DasArts is an international multi-disciplinary program. It is conducted in English to deal with international diversity. Although there is an informal understanding that there be some Dutch students each year, in fact the majority of participants are always non-Dutch. In the graduation I witnessed, there were students from Mexico, Japan, Germany, Lebanon and the Netherlands. Up to 75 applicants apply from all continents. This year, 12 were accepted for commencement over 2 Blocks. The usual number of ongoing students involved is around 30. Artistic background ranges across theatre, dance, video, music, visual art, design and installation art. Applicants have to travel to Amsterdam for their interview but once they are accepted the program is free and they are supported with an allowance that sits just above the poverty line in the Netherlands. For many international students this is a real incentive.

These facts are but a poor indication of the human, humane, interrogative, risky, brave power of DasArts. Two factors need to be mentioned in relation to this: humanity and interrogation.


In his letter to his daughter in 1993, ten Cate wrote: “Insight into the self in relation to the other, also to read the other as though from a different culture, should always be highly esteemed.” This emphasis on the quality of humanity, implicit too in number 5 of the list of objectives, is reflected in the comment of a past student published in What is DasArts, a book produced during the recent Festival. “Block 1 to me was RESPECT, respect that was threatening...It made me think that art, no matter what the object or event, is about human relations and interaction...”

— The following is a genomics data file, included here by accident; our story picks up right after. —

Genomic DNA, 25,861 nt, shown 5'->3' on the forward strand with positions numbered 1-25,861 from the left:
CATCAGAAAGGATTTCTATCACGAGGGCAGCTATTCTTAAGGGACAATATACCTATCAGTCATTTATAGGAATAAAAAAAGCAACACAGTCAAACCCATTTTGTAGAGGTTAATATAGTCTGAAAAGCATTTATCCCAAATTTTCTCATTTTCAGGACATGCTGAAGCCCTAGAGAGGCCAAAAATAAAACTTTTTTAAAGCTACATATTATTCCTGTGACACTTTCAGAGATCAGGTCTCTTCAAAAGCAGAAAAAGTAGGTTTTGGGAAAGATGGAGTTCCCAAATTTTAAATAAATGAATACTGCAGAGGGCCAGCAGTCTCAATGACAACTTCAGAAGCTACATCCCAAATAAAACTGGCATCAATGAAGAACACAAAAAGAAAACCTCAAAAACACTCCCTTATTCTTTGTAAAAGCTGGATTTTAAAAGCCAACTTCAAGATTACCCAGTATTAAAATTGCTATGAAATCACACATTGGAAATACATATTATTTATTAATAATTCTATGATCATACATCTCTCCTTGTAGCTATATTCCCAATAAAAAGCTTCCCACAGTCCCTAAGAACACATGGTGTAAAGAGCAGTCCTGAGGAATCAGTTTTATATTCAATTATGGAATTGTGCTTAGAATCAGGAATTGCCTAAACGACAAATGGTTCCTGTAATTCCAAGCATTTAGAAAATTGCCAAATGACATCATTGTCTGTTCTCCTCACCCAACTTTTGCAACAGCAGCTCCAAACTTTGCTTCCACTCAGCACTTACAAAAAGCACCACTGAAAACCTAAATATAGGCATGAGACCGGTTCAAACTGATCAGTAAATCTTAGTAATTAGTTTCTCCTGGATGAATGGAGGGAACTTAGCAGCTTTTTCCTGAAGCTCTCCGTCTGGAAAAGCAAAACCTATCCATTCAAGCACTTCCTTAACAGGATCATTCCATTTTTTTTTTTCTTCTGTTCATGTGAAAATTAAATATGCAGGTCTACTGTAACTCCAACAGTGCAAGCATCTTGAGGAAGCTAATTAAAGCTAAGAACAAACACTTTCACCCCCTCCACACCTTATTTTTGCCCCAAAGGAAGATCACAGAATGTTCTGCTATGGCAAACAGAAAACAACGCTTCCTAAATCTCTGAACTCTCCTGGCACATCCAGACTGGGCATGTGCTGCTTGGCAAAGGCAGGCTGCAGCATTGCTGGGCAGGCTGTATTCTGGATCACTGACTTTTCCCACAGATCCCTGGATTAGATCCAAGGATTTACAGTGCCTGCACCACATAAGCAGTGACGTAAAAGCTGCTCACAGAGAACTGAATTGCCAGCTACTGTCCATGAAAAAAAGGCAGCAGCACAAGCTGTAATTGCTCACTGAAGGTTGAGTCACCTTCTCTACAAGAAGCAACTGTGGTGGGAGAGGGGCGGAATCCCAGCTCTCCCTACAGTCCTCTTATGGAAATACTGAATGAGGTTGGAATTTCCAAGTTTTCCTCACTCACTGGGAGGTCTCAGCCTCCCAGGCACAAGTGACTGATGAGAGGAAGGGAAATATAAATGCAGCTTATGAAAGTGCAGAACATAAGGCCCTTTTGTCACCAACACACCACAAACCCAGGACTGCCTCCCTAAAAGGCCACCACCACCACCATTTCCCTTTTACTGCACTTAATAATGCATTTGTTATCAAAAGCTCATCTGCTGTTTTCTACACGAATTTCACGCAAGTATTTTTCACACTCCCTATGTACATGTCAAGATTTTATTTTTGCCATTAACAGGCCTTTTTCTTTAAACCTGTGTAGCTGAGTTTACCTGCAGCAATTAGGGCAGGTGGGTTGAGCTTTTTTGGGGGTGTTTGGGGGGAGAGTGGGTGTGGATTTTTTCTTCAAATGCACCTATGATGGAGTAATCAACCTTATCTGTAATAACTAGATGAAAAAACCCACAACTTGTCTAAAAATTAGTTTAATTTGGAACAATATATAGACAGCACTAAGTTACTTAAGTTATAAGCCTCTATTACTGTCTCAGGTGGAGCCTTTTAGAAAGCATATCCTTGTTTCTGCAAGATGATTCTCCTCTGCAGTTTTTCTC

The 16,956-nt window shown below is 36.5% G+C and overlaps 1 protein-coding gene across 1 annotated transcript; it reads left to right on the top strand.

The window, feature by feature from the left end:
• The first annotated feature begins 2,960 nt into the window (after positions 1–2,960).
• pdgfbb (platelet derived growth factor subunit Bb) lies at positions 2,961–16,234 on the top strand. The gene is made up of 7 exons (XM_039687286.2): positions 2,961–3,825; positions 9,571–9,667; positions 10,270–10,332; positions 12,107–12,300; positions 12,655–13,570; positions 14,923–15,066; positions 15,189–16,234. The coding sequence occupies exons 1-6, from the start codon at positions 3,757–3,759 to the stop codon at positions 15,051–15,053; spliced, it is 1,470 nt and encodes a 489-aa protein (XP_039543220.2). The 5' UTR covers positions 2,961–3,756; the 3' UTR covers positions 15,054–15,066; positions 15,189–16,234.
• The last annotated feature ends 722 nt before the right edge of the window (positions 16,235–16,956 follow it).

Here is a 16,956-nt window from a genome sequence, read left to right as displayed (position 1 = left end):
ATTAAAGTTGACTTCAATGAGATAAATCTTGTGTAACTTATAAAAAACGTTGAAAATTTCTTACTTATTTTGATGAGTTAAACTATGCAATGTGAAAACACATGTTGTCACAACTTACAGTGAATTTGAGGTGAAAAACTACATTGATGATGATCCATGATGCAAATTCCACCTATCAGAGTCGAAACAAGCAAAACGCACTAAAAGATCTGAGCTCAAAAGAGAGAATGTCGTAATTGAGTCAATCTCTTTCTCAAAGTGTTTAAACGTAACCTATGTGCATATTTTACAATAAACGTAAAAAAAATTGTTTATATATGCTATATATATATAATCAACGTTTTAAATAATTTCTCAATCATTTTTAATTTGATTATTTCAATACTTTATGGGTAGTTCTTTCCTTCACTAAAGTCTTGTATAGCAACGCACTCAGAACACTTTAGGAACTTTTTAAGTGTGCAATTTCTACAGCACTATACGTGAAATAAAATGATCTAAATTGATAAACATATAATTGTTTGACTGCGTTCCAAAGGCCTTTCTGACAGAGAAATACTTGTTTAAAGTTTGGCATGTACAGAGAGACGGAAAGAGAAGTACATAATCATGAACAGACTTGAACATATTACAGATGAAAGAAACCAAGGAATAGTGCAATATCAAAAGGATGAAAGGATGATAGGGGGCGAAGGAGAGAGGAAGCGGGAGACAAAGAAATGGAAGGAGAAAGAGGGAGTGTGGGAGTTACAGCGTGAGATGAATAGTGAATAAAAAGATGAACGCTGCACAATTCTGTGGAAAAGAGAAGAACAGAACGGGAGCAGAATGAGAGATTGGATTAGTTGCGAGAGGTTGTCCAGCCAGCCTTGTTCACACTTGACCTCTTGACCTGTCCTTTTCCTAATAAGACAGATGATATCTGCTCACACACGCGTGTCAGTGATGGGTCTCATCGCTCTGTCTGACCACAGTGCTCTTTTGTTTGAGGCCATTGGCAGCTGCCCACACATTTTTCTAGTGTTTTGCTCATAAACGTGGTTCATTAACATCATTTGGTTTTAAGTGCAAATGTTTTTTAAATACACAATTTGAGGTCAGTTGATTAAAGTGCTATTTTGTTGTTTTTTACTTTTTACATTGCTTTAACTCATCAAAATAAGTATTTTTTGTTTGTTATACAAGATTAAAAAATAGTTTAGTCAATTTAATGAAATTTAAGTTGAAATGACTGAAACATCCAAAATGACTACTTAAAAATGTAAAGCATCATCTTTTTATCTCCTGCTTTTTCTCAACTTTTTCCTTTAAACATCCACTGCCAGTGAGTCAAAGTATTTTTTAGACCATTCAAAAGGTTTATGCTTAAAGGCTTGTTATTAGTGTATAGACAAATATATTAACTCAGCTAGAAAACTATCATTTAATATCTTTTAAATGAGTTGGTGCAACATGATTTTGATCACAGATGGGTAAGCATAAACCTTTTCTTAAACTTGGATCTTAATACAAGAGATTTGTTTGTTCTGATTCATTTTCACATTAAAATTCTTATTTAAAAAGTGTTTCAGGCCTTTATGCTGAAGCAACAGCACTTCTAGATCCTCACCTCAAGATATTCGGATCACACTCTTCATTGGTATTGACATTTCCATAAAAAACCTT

In his reflection on the program in 1998, quoting Plato’s dictum that “an unexamined life is not worth living”, ten Cate commented: “An unexamined institution is not worth the powder it would take to blow it to hell...The basic structure of DasArts enforces ongoing examination.” He is right. The Block structure ensures that a new curriculum is introduced every 6 months. That curriculum is completely the responsibility not of the permanent staff but of the guest mentor(s). This in its very form places the entire system under constant scrutiny.

But once this spirit of interrogation is allowed in, it turns in a healthy way upon its host body. In an inspiring address at the recent festival, Marijke Hoogenboom, in her paper, “Who is afraid of (art) education? Undecent proposals for an uncertain future”, put up for questioning not only the base structure of DasArts but the very concept of an arts education itself. (This from one of the foremost contemporary arts educators.) I don’t have the space to reproduce her argument here (it is something I wish to return to in a future piece on the challenges facing arts education in Australia), but will conclude with one of the opening salvos in her act of deep self-interrogation: “One of the crucial starting points of DasArts was and is, to suggest that with every new Block the school would be questioned and reinvented; but after 11 Blocks that I have been part of, I started to wonder if we really had kept our promise. Or—what was really needed to not just expand our system once again, but knock us out of our own territory forever.”

Quotations in this article are from: DasArts, edited by Jan Brand and Ewan Lentjes (Amsterdam 2000); What is DasArts, collated by Hein Eberson (Amsterdam 2005) and “Who is afraid of (arts) education?” by Marijke Hoogenboom.

With thanks to everyone at DasArts for their hospitality.

DasArts Festival, Frascati, Amsterdam, June 14-18

RealTime issue #68 Aug-Sept 2005 pg. 42

© Richard Murphet; for permission to reproduce apply to [email protected]